History Piece

 
Introduction


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Questions about Power and the Land
Not all of the students in Dr. Smith’s film classes have shared his enthusiasm for this 1940 documentary. Indeed, some students invariably asked how it was possible that the Parkinsons, shown initially using kerosene lamps and washing their clothes by hand on a scrub board, could suddenly afford, as shown in the film’s concluding sequences, so many new electrical appliances? And how was it that Bill Parkinson, who came across in the film as a very private person, would permit a film crew to photograph his family at their daily tasks both in the barn and in the residence? This included a sequence of his youngest son Bip taking a shower. Had Bill insisted that the Parkinson’s be paid for their participation? And just how did they get all those new kitchen appliances, the new pump and shower in the basement, and the shiny new upstairs bathroom? Indeed, the film’s conclusion looked like a Sears & Roebuck catalog.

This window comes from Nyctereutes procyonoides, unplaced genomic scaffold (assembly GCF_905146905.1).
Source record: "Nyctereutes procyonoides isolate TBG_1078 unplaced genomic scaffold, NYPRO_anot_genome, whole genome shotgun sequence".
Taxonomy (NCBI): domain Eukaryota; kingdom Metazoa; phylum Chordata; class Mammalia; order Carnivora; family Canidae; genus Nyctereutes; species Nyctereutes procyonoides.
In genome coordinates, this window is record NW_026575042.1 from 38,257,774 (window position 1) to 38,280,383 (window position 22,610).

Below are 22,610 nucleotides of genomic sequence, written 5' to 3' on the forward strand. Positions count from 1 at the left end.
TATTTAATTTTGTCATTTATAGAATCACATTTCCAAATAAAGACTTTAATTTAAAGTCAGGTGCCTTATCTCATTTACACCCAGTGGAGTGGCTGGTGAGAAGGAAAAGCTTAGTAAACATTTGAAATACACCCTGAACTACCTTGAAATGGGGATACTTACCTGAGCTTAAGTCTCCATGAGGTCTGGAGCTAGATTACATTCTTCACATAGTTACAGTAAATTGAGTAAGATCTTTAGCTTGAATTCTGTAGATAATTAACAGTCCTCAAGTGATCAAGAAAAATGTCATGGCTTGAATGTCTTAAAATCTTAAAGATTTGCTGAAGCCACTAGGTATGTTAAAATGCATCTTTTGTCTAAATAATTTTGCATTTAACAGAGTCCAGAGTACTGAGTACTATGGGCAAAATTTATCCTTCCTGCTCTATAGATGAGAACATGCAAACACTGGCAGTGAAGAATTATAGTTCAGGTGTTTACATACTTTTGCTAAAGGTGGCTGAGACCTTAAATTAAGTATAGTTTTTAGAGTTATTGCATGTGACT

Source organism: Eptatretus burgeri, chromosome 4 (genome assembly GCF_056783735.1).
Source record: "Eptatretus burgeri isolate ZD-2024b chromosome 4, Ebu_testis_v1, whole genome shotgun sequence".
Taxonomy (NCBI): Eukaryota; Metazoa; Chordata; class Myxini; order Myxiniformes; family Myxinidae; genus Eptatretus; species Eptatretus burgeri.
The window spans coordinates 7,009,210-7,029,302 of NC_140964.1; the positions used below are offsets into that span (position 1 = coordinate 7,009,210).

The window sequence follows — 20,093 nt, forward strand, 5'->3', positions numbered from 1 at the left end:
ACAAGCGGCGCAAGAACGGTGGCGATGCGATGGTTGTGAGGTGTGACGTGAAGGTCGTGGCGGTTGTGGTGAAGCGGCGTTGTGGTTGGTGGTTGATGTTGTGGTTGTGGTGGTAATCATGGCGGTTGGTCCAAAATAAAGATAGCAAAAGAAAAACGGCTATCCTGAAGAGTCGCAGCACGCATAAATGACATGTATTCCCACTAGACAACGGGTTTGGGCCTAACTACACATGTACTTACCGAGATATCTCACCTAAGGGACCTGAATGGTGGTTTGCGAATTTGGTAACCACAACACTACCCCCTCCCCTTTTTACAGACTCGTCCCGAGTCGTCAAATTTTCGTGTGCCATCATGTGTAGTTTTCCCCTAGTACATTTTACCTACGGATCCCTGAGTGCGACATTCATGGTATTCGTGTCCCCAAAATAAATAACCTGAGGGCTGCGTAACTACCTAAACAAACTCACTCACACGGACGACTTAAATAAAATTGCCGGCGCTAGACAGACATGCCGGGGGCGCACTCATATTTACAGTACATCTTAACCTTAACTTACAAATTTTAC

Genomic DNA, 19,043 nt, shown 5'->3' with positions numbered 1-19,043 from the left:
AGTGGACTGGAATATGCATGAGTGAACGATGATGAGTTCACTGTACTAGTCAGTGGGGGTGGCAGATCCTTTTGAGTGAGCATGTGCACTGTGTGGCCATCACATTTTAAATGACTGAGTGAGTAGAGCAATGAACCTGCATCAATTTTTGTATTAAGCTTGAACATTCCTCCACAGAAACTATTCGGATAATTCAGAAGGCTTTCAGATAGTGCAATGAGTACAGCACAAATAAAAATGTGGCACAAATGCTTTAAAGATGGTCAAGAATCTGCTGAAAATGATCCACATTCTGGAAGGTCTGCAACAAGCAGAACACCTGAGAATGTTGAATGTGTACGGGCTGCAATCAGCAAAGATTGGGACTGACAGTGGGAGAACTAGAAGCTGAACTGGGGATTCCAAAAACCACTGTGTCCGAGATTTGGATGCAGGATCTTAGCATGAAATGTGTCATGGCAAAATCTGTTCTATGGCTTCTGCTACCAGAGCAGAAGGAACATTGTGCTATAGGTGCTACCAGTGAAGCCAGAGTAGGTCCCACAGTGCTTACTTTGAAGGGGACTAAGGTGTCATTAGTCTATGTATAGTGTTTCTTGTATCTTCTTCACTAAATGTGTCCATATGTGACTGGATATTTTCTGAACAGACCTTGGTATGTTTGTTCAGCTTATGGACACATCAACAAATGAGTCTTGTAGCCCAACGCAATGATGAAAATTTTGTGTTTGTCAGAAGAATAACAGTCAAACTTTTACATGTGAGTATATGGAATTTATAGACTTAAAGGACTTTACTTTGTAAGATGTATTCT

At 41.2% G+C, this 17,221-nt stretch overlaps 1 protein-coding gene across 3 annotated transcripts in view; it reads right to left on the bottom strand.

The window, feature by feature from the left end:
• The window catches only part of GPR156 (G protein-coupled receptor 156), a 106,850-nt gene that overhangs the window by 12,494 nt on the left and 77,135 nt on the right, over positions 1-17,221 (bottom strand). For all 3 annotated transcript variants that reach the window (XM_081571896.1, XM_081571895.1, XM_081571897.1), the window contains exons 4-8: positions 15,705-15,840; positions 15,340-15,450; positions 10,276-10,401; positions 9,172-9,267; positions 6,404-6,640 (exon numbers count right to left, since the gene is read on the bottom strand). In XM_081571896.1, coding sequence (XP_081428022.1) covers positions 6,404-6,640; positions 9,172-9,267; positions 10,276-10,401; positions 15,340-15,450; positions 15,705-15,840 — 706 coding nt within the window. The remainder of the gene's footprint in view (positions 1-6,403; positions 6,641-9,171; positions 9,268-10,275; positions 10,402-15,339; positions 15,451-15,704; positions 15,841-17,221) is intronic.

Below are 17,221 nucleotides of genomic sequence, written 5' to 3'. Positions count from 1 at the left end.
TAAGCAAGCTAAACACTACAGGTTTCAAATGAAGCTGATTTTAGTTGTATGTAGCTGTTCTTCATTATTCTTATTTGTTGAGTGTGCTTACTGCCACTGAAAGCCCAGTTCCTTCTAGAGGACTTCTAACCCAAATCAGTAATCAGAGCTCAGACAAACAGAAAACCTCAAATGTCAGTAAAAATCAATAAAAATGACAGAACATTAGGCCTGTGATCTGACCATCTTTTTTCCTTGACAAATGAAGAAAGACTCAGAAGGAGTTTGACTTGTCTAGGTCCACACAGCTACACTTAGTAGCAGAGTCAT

And there were some other questions. What had happened to the Parkinsons after the film’s premiere in 1940? Three of the boys (Dan, Tom, and Jake) were clearly draft age. And Pearl Harbor was little more than a year away! Had any of Parkinson sons served in World War II? Did they come back alive – and to what type of life? And what happened to Ruth, the only daughter, and to Bip, the youngest son? Were any members of the Parkinson family still alive? In November, 1990, Diana Deane, one of Dr. Smith’s students, on her own initiative made a long-distance call to St. Clairsville, Ohio. She talked to Della Parkinson, the wife of Jake Parkinson. Ms. Deane reported back to the class that Bill and Hazel had died in the 1950s and that Dan, their oldest child, had subsequently died in an automobile accident. Although several of the four surviving Parkinson children (Tom, Jake, Ruth and Bip) were having some health problems, they were still living in 1990 in Ohio. (Click here to see Ms. Deane’s 1990 report, reproduced here with her permission)


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